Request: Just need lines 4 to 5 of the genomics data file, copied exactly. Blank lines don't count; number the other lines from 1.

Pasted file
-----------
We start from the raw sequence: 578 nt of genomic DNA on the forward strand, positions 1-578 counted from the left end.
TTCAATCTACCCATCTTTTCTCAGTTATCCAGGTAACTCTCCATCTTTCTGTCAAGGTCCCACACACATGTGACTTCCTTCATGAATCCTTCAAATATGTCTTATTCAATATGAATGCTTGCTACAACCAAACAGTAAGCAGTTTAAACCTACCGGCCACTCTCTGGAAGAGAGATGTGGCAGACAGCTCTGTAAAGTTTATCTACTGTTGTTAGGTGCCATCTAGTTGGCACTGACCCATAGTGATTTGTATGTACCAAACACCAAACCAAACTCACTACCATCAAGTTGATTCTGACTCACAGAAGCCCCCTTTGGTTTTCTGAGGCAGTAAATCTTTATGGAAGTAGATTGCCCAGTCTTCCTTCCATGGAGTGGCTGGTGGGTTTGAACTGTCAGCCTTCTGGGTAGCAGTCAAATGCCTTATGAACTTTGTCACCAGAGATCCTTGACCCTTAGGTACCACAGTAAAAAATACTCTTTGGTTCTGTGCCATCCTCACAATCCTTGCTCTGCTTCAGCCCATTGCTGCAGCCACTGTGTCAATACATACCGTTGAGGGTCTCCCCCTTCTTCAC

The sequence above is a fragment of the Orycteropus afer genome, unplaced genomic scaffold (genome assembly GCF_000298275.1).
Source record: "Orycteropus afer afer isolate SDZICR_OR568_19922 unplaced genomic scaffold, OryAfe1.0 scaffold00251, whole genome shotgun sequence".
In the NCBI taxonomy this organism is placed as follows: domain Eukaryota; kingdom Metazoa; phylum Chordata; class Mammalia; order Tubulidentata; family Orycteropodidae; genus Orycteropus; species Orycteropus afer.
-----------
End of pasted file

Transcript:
Source record: "Orycteropus afer afer isolate SDZICR_OR568_19922 unplaced genomic scaffold, OryAfe1.0 scaffold00251, whole genome shotgun sequence".
In the NCBI taxonomy this organism is placed as follows: domain Eukaryota; kingdom Metazoa; phylum Chordata; class Mammalia; order Tubulidentata; family Orycteropodidae; genus Orycteropus; species Orycteropus afer.